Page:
Hip replacement, or arthroplasty, is a surgical procedure during which the diseased parts of the hip joint are removed and replaced with new, artificial parts. These artificial parts are called the prosthesis. The goals of hip replacement surgery are to improve mobility by relieving pain and improve function of the hip joint.
Who Should Have Hip Replacement Surgery?
The most common reason for hip replacement surgery is the wearing down of the hip joint that results from osteoarthritis. Other conditions, such as rheumatoid arthritis (a chronic inflammatory disease that causes joint pain, stiffness and swelling), avascular necrosis (loss of bone caused by insufficient blood supply), injury and bone tumors also may lead to breakdown of the hip joint and the need for hip replacement surgery. Other causes are long-term steroid use, congenital dislocation of the hip and ankylosing spondylitis, an inflammatory joint disease.
What Does Hip Replacement Surgery Involve?
The hip joint is located where the upper end of the femur meets the acetabulum. The femur, or thighbone, looks like a long stem with a ball on the end. The acetabulum is a socket or cup-like structure in the pelvis or hipbone. This 'ball and socket' arrangement allows a wide range of motion, including sitting, standing, walking and other daily activities.
During hip replacement, the surgeon removes the diseased bone tissue and cartilage from the hip joint. The healthy parts of the hip are left intact. The surgeon then replaces the head of the femur and the acetabulum with new, artificial parts. The new hip is made of materials that allow a natural, gliding motion of the joint. Hip replacement surgery usually lasts 2-3 hours.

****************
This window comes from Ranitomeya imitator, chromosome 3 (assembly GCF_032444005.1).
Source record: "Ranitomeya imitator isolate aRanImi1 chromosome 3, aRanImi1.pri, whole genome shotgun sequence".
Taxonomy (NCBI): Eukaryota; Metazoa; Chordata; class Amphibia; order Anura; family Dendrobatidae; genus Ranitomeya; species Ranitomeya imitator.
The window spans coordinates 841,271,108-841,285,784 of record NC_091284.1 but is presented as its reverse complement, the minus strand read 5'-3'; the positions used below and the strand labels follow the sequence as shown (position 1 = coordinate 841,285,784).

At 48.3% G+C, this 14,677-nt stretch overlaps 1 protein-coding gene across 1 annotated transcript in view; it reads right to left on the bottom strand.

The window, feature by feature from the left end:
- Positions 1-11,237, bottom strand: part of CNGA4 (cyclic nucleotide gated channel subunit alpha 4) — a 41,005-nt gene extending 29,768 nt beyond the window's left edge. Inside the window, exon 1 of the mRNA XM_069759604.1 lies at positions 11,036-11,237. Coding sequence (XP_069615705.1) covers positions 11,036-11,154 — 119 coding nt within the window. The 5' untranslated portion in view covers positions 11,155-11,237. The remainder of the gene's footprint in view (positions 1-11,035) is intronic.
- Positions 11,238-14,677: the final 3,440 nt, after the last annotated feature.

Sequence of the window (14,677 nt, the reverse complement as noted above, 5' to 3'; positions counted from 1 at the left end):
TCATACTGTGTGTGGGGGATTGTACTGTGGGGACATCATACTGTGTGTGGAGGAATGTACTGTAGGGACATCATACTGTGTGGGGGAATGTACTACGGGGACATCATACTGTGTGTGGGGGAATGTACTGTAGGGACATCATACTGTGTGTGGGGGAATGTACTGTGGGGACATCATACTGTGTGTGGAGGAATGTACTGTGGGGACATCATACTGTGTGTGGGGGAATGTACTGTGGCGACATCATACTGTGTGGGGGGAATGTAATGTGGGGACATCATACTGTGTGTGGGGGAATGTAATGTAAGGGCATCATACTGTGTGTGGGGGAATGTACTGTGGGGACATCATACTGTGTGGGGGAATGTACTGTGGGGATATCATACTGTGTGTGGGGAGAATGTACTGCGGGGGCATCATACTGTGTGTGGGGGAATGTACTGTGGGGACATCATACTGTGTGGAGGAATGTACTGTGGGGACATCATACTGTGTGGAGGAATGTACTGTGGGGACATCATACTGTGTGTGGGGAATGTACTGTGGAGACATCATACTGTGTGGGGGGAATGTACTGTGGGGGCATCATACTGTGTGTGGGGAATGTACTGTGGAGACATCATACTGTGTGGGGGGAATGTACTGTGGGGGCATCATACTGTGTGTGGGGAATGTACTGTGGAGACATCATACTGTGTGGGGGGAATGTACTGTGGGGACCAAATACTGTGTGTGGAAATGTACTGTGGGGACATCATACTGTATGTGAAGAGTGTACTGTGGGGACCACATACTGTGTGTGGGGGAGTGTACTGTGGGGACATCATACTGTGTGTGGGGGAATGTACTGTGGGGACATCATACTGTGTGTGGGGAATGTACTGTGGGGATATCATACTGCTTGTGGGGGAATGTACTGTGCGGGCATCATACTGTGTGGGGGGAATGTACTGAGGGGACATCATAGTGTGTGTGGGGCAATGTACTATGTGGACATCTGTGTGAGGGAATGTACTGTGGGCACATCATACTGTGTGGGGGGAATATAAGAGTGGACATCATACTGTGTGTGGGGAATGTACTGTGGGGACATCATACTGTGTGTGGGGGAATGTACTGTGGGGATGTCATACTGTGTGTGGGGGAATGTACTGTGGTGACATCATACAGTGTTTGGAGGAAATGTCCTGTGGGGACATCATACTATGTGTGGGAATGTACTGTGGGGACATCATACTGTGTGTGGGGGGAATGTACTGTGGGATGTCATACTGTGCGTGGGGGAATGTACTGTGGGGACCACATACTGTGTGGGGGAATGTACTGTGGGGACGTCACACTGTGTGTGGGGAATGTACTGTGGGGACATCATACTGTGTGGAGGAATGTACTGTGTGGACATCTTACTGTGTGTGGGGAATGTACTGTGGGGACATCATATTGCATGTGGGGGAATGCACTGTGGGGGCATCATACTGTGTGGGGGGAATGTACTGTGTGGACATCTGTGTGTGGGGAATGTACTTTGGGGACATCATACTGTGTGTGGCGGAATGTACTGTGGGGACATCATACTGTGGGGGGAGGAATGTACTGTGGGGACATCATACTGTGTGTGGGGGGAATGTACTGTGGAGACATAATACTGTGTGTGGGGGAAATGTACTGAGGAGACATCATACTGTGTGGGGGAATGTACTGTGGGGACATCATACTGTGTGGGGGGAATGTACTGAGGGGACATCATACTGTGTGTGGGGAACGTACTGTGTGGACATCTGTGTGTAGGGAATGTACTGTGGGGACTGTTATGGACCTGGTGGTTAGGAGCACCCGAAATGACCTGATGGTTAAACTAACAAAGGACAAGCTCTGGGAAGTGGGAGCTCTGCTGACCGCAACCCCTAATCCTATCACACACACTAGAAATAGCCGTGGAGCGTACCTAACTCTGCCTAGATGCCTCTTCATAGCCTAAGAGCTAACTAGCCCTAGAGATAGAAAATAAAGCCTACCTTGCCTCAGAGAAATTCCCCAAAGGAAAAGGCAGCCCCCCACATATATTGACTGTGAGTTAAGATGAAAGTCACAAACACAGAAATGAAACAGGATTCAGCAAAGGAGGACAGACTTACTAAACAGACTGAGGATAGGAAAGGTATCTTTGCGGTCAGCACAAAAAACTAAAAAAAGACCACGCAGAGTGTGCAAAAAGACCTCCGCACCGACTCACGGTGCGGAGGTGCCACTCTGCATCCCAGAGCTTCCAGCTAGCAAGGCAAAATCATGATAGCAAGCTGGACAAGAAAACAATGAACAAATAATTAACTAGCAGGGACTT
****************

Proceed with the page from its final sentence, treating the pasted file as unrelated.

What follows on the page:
How to Prepare for Recovery Arrange for transportation to and from .the hospital.
Arrange for someone to help you around the house for a week or two after coming home from the hospital.
Set up a recovery station at home. Place the television remote control, radio, telephone, medicine, tissues, wastebasket, and pitcher and glass next to the spot where you will spend the most time while you recover.
Stock up on kitchen staples and prepare food in advance, such as frozen casseroles or soups that can be reheated and served easily.
Place items you use every day at arm level to avoid reaching up or bending down.
Follow the doctor's instructions.
Avoid any pressure on the affected hip and incision - do not cross legs, flex the hip or sit for longer than 1 hour.
Keep the incision clean and inspect it daily. Report any redness or drainage to the physician.
Work with a physical therapist or other health care professional to rehabilitate your hip.
Wear an apron with pockets for carrying things around the house. This leaves hands and arms free for balance or to use crutches.
Use a long-handled 'reacher' to turn on lights or grab things that are beyond arm's length, use a raised toilet seat and secure hand rails beside the toilet. Hospital personnel may provide these or suggest where to buy one. Also consider using grippers on the bottom of the bathtub and a folding chair or stool in the shower to assist with bathing.
Black, J. and Matassarin-Jacobs, E. (Eds.). (1997). Medical-surgical nursing clinical management for continuity of care (5th ed.). Philadelphia: W.B. Saunders Co.
National Arthritis and Musculoskeletal and Skin Diseases Information Clearinghouse (NAMSIC). http://www.nih.gov/niams/healthinfo/hiprepqa.htm